Demonstrating interest in a topic has a lot to do with being a good conversationalist. If you cannot express your thoughts on a particular topic you will never be able to convey your interest in it. While this can be difficult sometimes, there is always going to be something that you can take from your current rotation to use in the future. How do you get interested in a topic you find rather boring? Daydream. Yes, you read correctly: daydream. Think ahead to the days in the future when you are a real doctor. Imagine you are not a student sitting behind the radiologist in the dark trying to stay awake while she reads a head CT. Imagine you are in private practice and a patient comes to your clinic with mental status changes and you do not have a radiologist in-house. Now you have a question: “If I have a patient with mental status changes and I have to do a preliminary read on a head CT, what things should I be looking for?” Then, you can follow up with, “Which window would be best for me to see that?” The follow-up question is very important for demonstrating interest. If you have trouble with thinking of questions, try this: at your next family reunion, go to the person with whom you have the least in common and talk about that person’s hobbies for 10 minutes. It is great practice.

Before you ask the thoughtful question demonstrating your interest in a topic, consider the context. Those of you who are studying for your USMLE Step 1 have a lot of background knowledge, and you may even have an interest in the topic, but it is unlikely that your attending physician is going to be able to explain the biochemical mechanism behind doxorubicin-induced hemolysis in a patient with glucose-6-phosphate dehydrogenase (G6PD) deficiency in detail. A more appropriate question might be, “If a patient has G6PD deficiency, what would be a good alternative chemotherapy regimen?” (This question is best when asked to a hematologist.) Try to keep things as clinically relevant as possible. Also, try to avoid asking a question in such a way that it will put a physician in the position of knowingly contradicting the treatment decision of another physician. This is something that we, as professionals, should try to avoid. As professionals, we should respect our colleagues and the decisions they make, regardless of whether or not we agree with them.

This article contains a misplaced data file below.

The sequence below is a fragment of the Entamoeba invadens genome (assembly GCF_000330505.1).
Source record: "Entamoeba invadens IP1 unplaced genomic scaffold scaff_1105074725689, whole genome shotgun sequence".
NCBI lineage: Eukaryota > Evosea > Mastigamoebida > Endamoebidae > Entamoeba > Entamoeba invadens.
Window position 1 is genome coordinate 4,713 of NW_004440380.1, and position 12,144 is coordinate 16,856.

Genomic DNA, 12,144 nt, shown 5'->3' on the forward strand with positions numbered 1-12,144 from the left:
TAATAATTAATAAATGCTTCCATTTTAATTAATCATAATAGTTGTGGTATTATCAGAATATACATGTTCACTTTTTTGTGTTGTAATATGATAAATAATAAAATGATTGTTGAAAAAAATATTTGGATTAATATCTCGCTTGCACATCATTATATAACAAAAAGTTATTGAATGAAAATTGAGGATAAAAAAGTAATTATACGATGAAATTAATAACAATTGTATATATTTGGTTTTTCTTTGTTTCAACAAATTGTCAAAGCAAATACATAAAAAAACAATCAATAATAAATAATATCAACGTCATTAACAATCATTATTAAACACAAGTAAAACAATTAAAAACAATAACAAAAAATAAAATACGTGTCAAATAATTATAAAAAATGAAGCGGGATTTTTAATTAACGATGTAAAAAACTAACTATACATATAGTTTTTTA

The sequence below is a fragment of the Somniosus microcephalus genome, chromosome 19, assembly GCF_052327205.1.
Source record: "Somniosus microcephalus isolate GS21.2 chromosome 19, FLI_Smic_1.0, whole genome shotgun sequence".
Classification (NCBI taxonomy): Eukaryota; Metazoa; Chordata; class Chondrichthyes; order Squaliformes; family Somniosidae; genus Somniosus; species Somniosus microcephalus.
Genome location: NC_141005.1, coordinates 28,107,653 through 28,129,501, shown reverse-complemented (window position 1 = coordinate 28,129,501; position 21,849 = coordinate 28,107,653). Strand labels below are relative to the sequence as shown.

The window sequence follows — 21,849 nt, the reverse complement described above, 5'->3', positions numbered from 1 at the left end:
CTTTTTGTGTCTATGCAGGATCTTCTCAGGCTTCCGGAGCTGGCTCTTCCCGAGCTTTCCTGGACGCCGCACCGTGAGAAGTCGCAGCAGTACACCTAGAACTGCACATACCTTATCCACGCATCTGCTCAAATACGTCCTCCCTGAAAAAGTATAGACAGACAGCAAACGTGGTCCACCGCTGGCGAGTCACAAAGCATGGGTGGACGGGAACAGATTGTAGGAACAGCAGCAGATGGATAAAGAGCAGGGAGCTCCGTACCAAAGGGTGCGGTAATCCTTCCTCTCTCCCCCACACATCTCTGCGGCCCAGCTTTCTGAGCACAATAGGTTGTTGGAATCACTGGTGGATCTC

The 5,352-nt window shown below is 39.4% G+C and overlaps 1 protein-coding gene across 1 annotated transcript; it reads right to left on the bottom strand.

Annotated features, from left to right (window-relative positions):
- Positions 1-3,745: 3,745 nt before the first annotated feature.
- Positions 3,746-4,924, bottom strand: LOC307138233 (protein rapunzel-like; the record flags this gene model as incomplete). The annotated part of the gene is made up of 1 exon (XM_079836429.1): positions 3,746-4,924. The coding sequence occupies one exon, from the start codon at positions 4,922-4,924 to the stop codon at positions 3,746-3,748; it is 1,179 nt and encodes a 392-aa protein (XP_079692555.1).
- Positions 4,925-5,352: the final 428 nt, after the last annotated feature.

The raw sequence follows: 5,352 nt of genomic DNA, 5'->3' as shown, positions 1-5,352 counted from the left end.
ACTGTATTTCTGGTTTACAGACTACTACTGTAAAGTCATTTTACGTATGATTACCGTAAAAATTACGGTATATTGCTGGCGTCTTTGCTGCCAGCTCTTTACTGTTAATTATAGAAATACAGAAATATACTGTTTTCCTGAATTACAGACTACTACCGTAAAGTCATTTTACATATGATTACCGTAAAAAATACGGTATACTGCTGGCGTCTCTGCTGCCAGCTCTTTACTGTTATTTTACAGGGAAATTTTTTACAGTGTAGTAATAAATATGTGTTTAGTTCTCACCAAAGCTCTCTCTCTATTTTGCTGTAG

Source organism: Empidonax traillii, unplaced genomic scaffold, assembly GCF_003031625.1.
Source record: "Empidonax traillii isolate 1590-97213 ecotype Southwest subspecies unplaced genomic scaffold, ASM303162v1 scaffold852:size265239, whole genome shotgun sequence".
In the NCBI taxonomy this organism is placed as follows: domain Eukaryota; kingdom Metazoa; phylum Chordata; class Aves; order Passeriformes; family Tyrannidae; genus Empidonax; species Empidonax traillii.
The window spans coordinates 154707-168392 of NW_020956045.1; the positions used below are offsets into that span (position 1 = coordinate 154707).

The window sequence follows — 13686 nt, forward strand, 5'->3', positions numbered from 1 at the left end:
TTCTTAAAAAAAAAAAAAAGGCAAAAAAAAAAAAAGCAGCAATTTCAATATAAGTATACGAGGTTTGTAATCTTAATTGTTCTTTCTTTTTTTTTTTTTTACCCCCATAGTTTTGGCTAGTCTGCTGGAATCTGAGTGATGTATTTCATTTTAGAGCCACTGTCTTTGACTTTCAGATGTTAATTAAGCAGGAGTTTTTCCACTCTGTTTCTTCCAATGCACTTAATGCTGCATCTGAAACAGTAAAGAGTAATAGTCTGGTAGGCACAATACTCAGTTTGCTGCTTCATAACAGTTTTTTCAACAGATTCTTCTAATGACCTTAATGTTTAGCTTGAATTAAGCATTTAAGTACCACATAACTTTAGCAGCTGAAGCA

Finally, consider the timing. This is probably the most important. There is, without a doubt, a right time and a wrong time to ask a question. For instance, during surgery try not to ask, “What are you doing now?” immediately after a major artery has been severed. In every clinical situation, you will be asked, “Do you have any questions?” Use the time before this question is asked, to think of a question and then save it for when the time is right. If you find that you have many questions, and you are not in a surgery, it is okay to write them down so you remember them. Writing your questions down is particularly important during a busy clinic. You can preface your question with the explanation, “I was curious about this when Mr. So-and-So was here, but I wanted to wait to ask you about it until we had time to discuss it a little more.” Saving the questions that are not vital to your understanding of the immediate situation will demonstrate to your attendings that you have respect for their time and their patients’ time.

To those of you who will start your clinical rotations this summer, good luck and ask good questions!

Heather Strah
Council of Student Members Representative, Central Region
University of Iowa College of Medicine, 2007
E-mail:
heather-strah@uiowa.edu

Back to April 2007 Issue of IMpact